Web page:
988 F2d 117 Allen v. Rowland

988 F.2d 117

Barry W. ALLEN, Plaintiff-Appellant,
James ROWLAND, Director, California Department of
Corrections, Defendant-Appellee.

No. 91-16149.

United States Court of Appeals, Ninth Circuit.

Submitted Feb. 11, 1993.*
Decided Feb. 22, 1993.

NOTICE: Ninth Circuit Rule 36-3 provides that dispositions other than opinions or orders designated for publication are not precedential and should not be cited except when relevant under the doctrines of law of the case, res judicata, or collateral estoppel.

Appeal from the United States District Court for the Northern District of California, No. CV-91-00167-JPV; John P. Vukasin, Jr., District Judge, Presiding.



Before GOODWIN, SCHROEDER and CANBY, Circuit Judges.

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Barry William Allen, a former California state prisoner, appeals pro se the district court's dismissal of his 42 U.S.C. § 1983 action as frivolous pursuant to 28 U.S.C. § 1915(d). We have jurisdiction pursuant to 28 U.S.C. § 1291. We review for abuse of discretion. Denton v. Hernandez, 112 S.Ct. 1728, 1734 (1992). We vacate and remand for issuance and service of process.


Frivolous in forma pauperis complaints may be dismissed sua sponte before service of process under 28 U.S.C. § 1915(d). Neitzke v. Williams, 490 U.S. 319, 324 (1989). A complaint is frivolous "where it lacks an arguable basis either in law or in fact." Id. at 325. In civil rights actions where the plaintiff appears pro se, the court must construe pleadings liberally and afford the plaintiff the benefit of any doubt. Karim-Panahi v. Los Angeles Police Dep't, 839 F.2d 621, 623 (9th Cir.1988). A pro se plaintiff with an arguable claim is entitled to issuance and service of process. Denton, 112 S.Ct. at 1733; Jackson v. Arizona, 885 F.2d 639, 640 (9th Cir.1989).


To state a section 1983 claim, the plaintiff must allege facts showing a person acting under color of state law deprived the plaintiff of a right, privilege, or immunity secured by the Constitution. Parratt v. Taylor, 451 U.S. 527, 535 (1981), overruled on other grounds, Daniels v. Williams, 474 U.S. 327 (1986).


Here, Allen alleged that prison officials denied him the right to correspond confidentially with agents of the Federal Bureau of Investigation and the Bureau of Alcohol, Tobacco and Firearms, the California Secretary of Health and Welfare, the President and Vice-President of the California State Bar, the Director of the California State Board of Control, the Board of Corrections, the Council of Judicial Performance, Police Departments, and the Los Angeles and Del Norte County superior courts in which Allen had actions pending. Allen further alleged that his confidential mail was opened outside his presence and that prison officials refused to log his legal mail. Allen sought injunctive relief and damages.


Under the California Code of Regulations, confidential correspondence is a right guaranteed to inmates by law. Cal.Code Regs. tit. 15, § 3141(b). Persons with whom inmates may correspond confidentially include:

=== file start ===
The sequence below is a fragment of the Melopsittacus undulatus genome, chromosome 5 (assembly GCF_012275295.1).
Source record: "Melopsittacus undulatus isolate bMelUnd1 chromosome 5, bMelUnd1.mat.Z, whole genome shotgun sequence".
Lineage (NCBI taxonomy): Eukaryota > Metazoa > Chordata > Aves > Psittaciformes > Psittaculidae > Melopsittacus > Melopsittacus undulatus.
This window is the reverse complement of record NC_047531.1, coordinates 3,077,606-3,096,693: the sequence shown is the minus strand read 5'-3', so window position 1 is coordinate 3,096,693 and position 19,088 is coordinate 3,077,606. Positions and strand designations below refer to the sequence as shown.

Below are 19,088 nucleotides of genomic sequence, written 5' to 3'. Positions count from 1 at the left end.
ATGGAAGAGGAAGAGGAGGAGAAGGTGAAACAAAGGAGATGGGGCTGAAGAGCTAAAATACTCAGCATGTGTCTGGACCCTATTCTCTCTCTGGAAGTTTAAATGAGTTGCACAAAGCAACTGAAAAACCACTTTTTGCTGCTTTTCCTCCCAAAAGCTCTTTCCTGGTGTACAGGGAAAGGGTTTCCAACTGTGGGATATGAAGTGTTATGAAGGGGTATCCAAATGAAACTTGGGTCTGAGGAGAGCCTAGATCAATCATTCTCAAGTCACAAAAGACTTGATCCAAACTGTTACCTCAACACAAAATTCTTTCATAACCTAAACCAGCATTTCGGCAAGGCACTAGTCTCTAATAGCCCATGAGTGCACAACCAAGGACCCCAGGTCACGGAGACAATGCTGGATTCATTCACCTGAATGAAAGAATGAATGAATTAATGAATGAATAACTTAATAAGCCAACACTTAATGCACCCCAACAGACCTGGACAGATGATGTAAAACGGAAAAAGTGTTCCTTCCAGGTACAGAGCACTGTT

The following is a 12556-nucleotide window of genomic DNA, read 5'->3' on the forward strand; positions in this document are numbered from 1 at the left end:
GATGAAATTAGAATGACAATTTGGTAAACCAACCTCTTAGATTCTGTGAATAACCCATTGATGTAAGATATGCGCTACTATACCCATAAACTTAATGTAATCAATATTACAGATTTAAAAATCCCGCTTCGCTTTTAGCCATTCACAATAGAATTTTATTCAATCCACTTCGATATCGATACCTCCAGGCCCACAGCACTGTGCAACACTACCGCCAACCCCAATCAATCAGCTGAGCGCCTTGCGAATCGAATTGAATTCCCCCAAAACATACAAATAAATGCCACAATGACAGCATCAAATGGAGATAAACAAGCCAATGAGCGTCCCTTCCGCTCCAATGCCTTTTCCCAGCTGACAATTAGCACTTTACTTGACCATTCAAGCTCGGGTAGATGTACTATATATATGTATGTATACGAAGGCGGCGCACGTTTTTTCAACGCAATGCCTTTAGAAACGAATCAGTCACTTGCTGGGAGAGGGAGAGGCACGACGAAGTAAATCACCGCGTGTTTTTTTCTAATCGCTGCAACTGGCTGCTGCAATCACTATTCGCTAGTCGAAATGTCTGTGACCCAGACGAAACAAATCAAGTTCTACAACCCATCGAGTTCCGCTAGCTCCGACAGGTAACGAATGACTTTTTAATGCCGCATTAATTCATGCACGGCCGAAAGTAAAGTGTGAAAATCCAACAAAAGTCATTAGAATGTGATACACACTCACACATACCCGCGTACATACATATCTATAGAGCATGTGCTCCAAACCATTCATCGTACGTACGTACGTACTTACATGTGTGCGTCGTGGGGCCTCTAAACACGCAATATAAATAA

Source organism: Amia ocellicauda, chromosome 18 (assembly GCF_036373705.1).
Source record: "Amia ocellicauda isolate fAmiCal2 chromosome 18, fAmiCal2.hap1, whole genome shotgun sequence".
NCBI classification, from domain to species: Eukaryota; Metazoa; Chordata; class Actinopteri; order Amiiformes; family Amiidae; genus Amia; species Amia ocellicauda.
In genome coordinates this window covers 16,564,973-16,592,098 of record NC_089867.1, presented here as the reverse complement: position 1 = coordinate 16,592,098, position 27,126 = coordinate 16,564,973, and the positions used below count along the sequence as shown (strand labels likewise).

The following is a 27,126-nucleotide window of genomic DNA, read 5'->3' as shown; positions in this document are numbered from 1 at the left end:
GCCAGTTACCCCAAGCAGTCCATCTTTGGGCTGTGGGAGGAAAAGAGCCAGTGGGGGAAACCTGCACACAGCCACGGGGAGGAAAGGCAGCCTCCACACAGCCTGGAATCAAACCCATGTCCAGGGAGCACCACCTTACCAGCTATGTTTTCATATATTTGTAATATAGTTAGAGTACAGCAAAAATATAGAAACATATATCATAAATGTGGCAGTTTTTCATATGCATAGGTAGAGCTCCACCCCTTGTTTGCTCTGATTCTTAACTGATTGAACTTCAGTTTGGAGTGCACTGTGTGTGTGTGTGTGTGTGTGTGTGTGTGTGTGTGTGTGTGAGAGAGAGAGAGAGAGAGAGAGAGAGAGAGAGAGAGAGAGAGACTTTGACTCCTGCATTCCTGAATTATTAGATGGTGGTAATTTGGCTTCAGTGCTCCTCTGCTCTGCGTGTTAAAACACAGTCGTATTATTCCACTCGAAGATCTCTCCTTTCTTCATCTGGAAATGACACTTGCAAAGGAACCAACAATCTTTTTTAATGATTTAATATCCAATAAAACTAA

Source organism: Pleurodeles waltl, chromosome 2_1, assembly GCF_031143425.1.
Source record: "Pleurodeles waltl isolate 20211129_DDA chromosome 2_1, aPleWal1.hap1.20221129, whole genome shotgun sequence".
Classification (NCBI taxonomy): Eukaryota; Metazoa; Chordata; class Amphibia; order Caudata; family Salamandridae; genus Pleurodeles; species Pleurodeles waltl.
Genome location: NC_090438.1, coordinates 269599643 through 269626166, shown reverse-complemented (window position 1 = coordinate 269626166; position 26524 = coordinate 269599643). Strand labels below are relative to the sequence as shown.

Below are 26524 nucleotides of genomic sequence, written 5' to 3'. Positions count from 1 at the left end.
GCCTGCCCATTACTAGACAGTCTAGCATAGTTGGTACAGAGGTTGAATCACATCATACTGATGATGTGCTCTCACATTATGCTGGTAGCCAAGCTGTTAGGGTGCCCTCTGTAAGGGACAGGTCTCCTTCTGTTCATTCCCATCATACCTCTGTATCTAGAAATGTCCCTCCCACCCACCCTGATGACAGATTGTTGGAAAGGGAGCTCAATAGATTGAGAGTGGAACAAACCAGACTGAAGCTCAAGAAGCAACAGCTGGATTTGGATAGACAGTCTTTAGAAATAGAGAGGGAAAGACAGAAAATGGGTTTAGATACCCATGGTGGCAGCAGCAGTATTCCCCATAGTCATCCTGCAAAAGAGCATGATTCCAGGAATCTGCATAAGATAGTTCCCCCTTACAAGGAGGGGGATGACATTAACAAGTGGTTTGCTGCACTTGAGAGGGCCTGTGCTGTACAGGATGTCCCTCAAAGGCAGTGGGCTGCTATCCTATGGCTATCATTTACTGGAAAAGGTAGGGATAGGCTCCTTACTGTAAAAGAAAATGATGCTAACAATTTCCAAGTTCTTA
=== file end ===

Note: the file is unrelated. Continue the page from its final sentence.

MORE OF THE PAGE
(1) All state and federal elected officials.

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(2) All state and federal officials appointed by the governor or the President of the United States.


(3) All city, county, state and federal officials having responsibility for the inmate's present, prior or anticipated custody, parole or probation supervision.


(4) All state and federal judges and courts.


(5) An attorney at law listed with a state bar association.




(7) The director, chief deputy director, deputy directors, assistant directors, executive assistant to the director, and the chief, inmate appeals, of the Department of Corrections.


Id. § 3141(c). Incoming confidential mail may be opened and inspected for contraband only in the presence of the inmate addressee. Id. § 3144. The Supreme Court has held that a regulation which requires that legal mail be opened only in the presence of the inmate does all, and perhaps more, than the Constitution requires. Wolff v. McDonnell, 418 U.S. 539, 577 (1974).


Here, Allen alleged that prison officials violated the regulations regarding confidential mail and opened his confidential mail outside of his presence. Although the constitutional status of inmates' rights regarding legal mail is not clear, this claim has an arguable basis in law. See id. (assuming without deciding that inmates have a constitutionally protected right regarding legal mail); Stevenson v. Koskey, 877 F.2d 1435, 1441 (9th Cir.1989) (holding that inadvertent opening of legal mail outside of inmate's presence is not actionable constitutional violation); Royse v. Superior Court, 779 F.2d 573, 575 (9th Cir.1986) (holding that inspection of inmate's mail to court in presence of inmate did not constitute unconstitutional censorship); cf. Mann v. Adams, 846 F.2d 589, 590-91 (9th Cir.) (per curiam) (finding no constitutional violation where mail from public agencies, public officials, and news media was opened outside inmate's presence), cert. denied, 488 U.S. 898 (1988). Accordingly, we vacate and remand for issuance and service of process.1 See Denton, 112 S.Ct. 1728, 1734; Jackson, 885 F.2d at 640.




The panel unanimously finds this case suitable for decision without oral argument. Fed.R.App.P. 34(a); 9th Cir.R. 34-4


This disposition is not appropriate for publication and may not be cited to or by the courts of this circuit except as provided by 9th Cir.R. 36-3


After he filed this appeal, Allen was released from prison. His release renders his request for injunctive relief moot. See Johnson v. Moore, 948 F.2d 517, 519 (9th Cir.1991). Nevertheless, Allen's action for damages may proceed. See id